The secretary of Education announced the app, plus plans to modernize the federal student aid application process, at a conference in Orlando.
U.S. Secretary of Education Betsy DeVos. (Gage Skidmore/Flickr)
College students will soon have the option to fill out and file their federal aid applications through a mobile app on their phones, according to Education Secretary Betsy DeVos.
The Free Application for Federal Student Aid (FAFSA) form will be simplified, modernized and completely made over, if DeVos has her way.
Addressing an audience of financial aid professionals at the Federal Student Aid Training Conference in Orlando, Florida, DeVos noted that, in other industries, “a few swipes and taps on a phone” is now all it takes to complete a complex process.
“Why can’t it be that way for students?” she said Tuesday. “The answer is, it can.”
But the problem, she argued, is the country’s financial aid infrastructure is “stuck” in the past — specifically, at a time when Americans were still using dial-up internet, which happened to be when the current online portal was built.
“Think of the FAFSA: there is no reason completing it can’t be simpler and more consumer-friendly. Unfortunately, it’s anything but,” DeVos told conference attendees. “How do you think this looks to an 18 year old? And does this even remotely look like it belongs in the 21st century?”
For years, students and their families have complained that the federal student aid application is lengthy, cumbersome and unintuitive. And, after talking directly with students who have filed FAFSA forms, DeVos called their experiences “far from world-class and far from acceptable.”
“You can order food, get a ride home, check your bank account, send money to a friend, or, as I’m told, even find your soulmate on your phone,” she said. “The FAFSA should — at minimum — keep pace with these commonplace activities.”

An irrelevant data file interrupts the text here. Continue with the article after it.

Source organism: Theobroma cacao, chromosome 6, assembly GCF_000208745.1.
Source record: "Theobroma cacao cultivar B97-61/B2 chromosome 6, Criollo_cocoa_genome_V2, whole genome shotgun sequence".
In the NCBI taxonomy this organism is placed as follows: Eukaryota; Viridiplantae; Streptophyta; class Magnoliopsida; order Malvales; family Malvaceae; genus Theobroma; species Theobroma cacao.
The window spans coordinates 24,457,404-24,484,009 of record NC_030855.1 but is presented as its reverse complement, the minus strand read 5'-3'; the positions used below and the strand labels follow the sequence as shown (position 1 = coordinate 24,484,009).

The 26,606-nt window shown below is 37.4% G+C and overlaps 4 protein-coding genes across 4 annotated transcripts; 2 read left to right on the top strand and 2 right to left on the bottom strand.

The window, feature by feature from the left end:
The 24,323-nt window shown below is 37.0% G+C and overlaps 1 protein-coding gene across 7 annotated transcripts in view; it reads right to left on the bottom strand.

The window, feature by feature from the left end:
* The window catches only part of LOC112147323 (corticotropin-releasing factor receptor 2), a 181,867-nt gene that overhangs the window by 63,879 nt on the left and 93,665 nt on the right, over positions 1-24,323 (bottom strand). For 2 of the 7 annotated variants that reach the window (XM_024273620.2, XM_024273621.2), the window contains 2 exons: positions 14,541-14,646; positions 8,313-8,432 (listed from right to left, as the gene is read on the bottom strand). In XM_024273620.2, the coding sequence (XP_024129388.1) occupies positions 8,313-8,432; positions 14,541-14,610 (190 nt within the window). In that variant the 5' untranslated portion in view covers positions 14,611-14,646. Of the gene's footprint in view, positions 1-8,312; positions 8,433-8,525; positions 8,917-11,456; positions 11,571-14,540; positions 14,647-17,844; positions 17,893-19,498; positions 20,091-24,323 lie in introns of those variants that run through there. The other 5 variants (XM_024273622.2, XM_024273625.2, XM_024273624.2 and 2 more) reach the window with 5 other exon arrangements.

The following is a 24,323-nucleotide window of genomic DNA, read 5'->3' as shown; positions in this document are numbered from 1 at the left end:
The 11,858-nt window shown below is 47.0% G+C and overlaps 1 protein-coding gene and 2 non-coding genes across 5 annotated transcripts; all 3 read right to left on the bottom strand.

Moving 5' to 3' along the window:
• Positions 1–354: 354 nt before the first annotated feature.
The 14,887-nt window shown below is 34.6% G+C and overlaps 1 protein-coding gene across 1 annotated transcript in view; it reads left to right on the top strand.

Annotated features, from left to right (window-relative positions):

The Education Department has tasked its Federal Student Aid (FSA) office, led by Wayne Johnson, with revamping office operations and processes. The ultimate goal, DeVos said, is to create a “customer experience that will rival Amazon or Apple’s Genius Bar — one that better serves students and taxpayers.”
On Wednesday, the Education Department announced that the first of many changes will come in spring 2018, when it plans to roll out the FAFSA mobile app. The “mobile-first, mobile-complete” version of the application is an attempt to make the FAFSA more accessible to low-income students, who complete the form at lower rates than any other demographic.
The mobile app will allow students to fill out and submit the FAFSA form from their phones — or to switch between mobile and web as they work through the application, if that’s what they choose, department officials said.
As part of the improved “customer experience” at FSA, students should also have the option to communicate with loan experts and student aid advisers via text and instant message for as long as they have the loans, DeVos said.
“Every facet of our approach must be student-centric, easier, more modernized, more customized, more flexible and more affordable,” she said.
In her keynote, she also suggested the department’s renewed commitment to cybersecurity and protecting sensitive student data.